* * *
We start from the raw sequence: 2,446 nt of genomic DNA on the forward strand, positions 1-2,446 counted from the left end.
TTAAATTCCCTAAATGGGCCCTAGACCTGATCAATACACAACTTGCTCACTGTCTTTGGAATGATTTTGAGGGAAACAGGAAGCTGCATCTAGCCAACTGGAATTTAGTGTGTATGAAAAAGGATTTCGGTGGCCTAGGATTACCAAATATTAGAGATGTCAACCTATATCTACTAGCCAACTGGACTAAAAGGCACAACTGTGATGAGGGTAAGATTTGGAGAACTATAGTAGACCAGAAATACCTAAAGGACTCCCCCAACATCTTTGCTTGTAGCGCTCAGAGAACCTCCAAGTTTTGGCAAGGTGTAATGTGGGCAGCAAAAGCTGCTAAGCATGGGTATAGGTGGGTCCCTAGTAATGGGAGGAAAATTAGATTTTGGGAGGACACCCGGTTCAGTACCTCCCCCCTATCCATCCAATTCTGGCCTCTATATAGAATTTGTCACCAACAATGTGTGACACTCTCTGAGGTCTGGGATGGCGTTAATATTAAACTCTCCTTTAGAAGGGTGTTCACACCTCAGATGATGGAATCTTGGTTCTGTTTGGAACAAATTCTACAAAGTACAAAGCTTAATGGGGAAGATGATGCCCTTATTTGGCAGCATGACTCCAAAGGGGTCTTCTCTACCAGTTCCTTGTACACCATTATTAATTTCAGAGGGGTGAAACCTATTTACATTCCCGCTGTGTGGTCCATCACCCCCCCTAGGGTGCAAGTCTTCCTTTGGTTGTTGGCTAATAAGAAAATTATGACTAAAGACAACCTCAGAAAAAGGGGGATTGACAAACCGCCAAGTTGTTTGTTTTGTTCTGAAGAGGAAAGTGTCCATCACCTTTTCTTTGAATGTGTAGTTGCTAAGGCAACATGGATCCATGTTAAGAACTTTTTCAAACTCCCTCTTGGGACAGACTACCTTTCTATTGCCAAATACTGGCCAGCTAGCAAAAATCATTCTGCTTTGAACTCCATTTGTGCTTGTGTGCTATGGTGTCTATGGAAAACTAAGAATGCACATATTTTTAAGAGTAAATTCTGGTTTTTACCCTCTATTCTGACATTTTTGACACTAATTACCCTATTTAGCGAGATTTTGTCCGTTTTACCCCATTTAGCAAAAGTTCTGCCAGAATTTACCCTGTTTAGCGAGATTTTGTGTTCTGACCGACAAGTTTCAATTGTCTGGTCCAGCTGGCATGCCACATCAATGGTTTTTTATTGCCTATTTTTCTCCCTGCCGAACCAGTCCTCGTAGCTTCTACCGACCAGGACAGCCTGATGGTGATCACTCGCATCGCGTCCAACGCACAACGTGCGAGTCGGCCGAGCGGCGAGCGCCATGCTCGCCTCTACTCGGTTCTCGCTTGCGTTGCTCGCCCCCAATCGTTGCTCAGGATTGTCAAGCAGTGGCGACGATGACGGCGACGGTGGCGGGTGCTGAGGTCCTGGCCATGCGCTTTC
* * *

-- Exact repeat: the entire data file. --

We start from the raw sequence: 2,446 nt of genomic DNA on the forward strand, positions 1-2,446 counted from the left end.
TTAAATTCCCTAAATGGGCCCTAGACCTGATCAATACACAACTTGCTCACTGTCTTTGGAATGATTTTGAGGGAAACAGGAAGCTGCATCTAGCCAACTGGAATTTAGTGTGTATGAAAAAGGATTTCGGTGGCCTAGGATTACCAAATATTAGAGATGTCAACCTATATCTACTAGCCAACTGGACTAAAAGGCACAACTGTGATGAGGGTAAGATTTGGAGAACTATAGTAGACCAGAAATACCTAAAGGACTCCCCCAACATCTTTGCTTGTAGCGCTCAGAGAACCTCCAAGTTTTGGCAAGGTGTAATGTGGGCAGCAAAAGCTGCTAAGCATGGGTATAGGTGGGTCCCTAGTAATGGGAGGAAAATTAGATTTTGGGAGGACACCCGGTTCAGTACCTCCCCCCTATCCATCCAATTCTGGCCTCTATATAGAATTTGTCACCAACAATGTGTGACACTCTCTGAGGTCTGGGATGGCGTTAATATTAAACTCTCCTTTAGAAGGGTGTTCACACCTCAGATGATGGAATCTTGGTTCTGTTTGGAACAAATTCTACAAAGTACAAAGCTTAATGGGGAAGATGATGCCCTTATTTGGCAGCATGACTCCAAAGGGGTCTTCTCTACCAGTTCCTTGTACACCATTATTAATTTCAGAGGGGTGAAACCTATTTACATTCCCGCTGTGTGGTCCATCACCCCCCCTAGGGTGCAAGTCTTCCTTTGGTTGTTGGCTAATAAGAAAATTATGACTAAAGACAACCTCAGAAAAAGGGGGATTGACAAACCGCCAAGTTGTTTGTTTTGTTCTGAAGAGGAAAGTGTCCATCACCTTTTCTTTGAATGTGTAGTTGCTAAGGCAACATGGATCCATGTTAAGAACTTTTTCAAACTCCCTCTTGGGACAGACTACCTTTCTATTGCCAAATACTGGCCAGCTAGCAAAAATCATTCTGCTTTGAACTCCATTTGTGCTTGTGTGCTATGGTGTCTATGGAAAACTAAGAATGCACATATTTTTAAGAGTAAATTCTGGTTTTTACCCTCTATTCTGACATTTTTGACACTAATTACCCTATTTAGCGAGATTTTGTCCGTTTTACCCCATTTAGCAAAAGTTCTGCCAGAATTTACCCTGTTTAGCGAGATTTTGTGTTCTGACCGACAAGTTTCAATTGTCTGGTCCAGCTGGCATGCCACATCAATGGTTTTTTATTGCCTATTTTTCTCCCTGCCGAACCAGTCCTCGTAGCTTCTACCGACCAGGACAGCCTGATGGTGATCACTCGCATCGCGTCCAACGCACAACGTGCGAGTCGGCCGAGCGGCGAGCGCCATGCTCGCCTCTACTCGGTTCTCGCTTGCGTTGCTCGCCCCCAATCGTTGCTCAGGATTGTCAAGCAGTGGCGACGATGACGGCGACGGTGGCGGGTGCTGAGGTCCTGGCCATGCGCTTTC